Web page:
To determine the safety and efficacy of outpatient ACDF in an outpatient setting, we reviewed our experience over a 15-month period with outpatient cervical disc arthroplasty. The procedure is performed in the same manner as when performed in an inpatient setting and, therefore, our review has focused on the aspects of our experience that are pertinent to the ambulatory setting rather than the long-term efficacy of the procedure, which has been reported elsewhere.
To determine the cost-effectiveness, we compared the entire cost of care for outpatient cervical disc arthroplasty with inpatient cervical disc arthroplasty and with outpatient anterior cervical discectomy with fusion using allograft and plate.
A prospectively maintained database, PhDx Clinical Outcomes Database, was utilized to identify all patients who underwent outpatient cervical disc arthroplasty either in our practice’s outpatient spine surgery center (MSC) or in the outpatient operating room at a local hospital, between February and October 2009. Twenty-six patients were identified, 14 of whom underwent disc arthroplasty in the MSC and the other 12 in the hospital’s outpatient surgery center. The outcome data were then reviewed retrospectively. Excluded from outpatient surgery were patients with significant cardiac or pulmonary problems, poorly controlled diabetics, patients weighing over 300 pounds, and those with significant myelopathy. Records from the MSC were reviewed for operative data, operative time, time from completion of surgery to discharge, need for transfer to an inpatient facility, and intraoperative complications.
Patient charts, including clinic visits, correspondence, and hospital reports, were also reviewed. History and physicals were reviewed to obtain demographic information, including age, sex, medical comorbidities, and indications for surgery.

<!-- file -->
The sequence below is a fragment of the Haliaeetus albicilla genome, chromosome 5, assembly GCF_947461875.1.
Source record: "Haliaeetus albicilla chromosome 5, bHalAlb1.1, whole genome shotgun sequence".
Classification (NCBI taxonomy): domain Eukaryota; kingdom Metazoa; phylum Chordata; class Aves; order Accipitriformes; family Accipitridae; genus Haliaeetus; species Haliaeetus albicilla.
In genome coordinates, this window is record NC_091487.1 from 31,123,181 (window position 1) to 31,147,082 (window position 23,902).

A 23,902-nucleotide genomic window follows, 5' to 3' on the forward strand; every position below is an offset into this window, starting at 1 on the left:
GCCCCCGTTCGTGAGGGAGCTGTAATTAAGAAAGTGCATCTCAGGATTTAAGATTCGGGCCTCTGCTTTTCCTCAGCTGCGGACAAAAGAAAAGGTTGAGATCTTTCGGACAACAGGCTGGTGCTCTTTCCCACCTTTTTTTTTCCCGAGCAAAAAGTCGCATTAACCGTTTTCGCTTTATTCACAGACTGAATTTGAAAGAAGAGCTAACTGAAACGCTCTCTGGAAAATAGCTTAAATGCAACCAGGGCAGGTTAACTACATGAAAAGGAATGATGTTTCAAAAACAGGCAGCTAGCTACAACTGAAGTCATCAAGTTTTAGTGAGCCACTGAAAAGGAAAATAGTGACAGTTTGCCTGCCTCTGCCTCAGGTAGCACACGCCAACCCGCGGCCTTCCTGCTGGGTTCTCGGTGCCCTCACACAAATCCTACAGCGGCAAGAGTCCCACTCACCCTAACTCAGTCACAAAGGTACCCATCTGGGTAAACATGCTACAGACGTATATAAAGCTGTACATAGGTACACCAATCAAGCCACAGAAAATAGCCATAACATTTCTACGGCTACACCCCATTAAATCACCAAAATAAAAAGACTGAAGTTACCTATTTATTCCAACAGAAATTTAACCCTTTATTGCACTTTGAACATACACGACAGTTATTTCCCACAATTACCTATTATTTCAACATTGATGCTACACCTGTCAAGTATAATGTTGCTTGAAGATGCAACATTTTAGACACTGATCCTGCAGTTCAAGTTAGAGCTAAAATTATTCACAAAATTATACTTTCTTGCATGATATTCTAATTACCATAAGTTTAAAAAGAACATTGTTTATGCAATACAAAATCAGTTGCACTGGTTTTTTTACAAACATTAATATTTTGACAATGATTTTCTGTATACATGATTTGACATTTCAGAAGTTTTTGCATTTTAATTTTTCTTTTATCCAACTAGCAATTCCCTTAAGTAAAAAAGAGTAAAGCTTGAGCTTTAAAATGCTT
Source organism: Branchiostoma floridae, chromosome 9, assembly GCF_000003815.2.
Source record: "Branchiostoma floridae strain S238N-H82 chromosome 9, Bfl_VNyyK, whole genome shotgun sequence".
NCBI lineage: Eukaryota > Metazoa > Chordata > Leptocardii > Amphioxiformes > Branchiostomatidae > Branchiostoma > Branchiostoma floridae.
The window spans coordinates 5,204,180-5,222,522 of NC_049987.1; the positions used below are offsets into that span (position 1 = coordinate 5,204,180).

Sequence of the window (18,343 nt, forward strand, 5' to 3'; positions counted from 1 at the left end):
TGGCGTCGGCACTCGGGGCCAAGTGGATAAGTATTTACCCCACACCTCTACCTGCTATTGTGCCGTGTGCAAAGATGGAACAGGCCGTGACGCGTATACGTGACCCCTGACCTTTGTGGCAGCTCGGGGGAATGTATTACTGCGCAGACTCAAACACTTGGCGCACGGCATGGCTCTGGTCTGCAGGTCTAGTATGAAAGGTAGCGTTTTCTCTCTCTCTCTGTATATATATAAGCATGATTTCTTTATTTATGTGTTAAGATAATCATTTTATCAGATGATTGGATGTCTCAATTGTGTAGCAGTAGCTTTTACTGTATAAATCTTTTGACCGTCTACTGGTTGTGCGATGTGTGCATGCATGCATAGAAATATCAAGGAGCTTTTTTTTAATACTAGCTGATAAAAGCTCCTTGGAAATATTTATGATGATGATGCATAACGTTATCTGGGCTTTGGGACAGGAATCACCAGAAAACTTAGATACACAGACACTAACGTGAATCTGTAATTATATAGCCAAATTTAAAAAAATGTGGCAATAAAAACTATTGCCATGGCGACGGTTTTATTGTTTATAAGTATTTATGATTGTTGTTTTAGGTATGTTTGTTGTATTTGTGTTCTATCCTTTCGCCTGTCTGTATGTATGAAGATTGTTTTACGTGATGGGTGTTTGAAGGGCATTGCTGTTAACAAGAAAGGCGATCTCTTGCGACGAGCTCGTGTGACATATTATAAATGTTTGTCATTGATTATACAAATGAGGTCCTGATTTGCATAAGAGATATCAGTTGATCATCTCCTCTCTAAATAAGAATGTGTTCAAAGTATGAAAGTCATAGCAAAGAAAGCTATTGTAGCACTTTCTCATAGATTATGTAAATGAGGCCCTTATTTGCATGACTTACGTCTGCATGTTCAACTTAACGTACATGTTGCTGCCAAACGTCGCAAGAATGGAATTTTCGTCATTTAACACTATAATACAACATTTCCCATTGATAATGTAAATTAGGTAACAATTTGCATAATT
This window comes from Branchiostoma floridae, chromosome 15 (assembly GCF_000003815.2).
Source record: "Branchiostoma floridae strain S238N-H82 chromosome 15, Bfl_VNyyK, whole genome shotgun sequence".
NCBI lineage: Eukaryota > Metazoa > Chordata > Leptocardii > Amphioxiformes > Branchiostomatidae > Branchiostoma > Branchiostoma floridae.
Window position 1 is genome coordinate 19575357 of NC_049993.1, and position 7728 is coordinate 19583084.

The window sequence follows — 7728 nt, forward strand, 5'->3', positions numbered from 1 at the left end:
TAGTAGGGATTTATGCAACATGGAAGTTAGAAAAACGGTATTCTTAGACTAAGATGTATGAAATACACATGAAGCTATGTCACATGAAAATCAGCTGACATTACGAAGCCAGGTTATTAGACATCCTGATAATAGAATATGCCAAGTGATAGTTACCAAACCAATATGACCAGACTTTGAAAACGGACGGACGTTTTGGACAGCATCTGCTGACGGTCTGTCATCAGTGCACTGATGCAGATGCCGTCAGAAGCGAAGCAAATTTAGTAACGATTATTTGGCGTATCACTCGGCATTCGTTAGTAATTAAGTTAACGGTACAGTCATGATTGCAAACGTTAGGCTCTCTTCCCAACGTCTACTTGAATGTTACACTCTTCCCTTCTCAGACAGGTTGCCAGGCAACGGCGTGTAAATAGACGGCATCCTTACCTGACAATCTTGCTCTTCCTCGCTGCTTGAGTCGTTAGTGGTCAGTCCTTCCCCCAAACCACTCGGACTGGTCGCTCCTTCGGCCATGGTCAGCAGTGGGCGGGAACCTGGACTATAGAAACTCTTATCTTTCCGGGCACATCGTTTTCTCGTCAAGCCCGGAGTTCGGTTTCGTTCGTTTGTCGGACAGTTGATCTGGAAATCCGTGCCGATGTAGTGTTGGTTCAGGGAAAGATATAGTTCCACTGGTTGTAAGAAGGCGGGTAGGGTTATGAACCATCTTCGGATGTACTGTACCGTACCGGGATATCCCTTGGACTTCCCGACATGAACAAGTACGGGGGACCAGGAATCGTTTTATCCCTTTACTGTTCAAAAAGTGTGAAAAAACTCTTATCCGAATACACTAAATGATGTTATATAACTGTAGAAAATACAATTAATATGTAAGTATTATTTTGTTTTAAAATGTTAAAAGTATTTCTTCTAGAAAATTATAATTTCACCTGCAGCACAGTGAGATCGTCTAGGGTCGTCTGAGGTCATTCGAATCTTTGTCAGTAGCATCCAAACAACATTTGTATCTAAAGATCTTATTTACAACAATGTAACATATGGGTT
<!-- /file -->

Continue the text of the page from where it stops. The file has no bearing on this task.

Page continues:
Need for Emergency Room (ER) visits or hospital admission subsequent to discharge from the ambulatory surgical center (ASC) was also assessed via the charts. Records from the first post-operative visit were reviewed to assess perioperative complications and short-term outcome.
Explanations of benefits (EOBs) were reviewed and the average cost for an outpatient cervical disc arthroplasty was calculated. The cost includes billed charges for the technical component, implant, and professional fee. We compared this average cost with pooled data reflecting the average billed charges for the same procedure performed on an inpatient basis and also compared this data with the average cost for an outpatient anterior cervical discectomy with fusion.
Of the 26 patients included in this study, the mean the mean age was 46 years, with a slight female predominance (56%). None of the patients reported any comorbidities.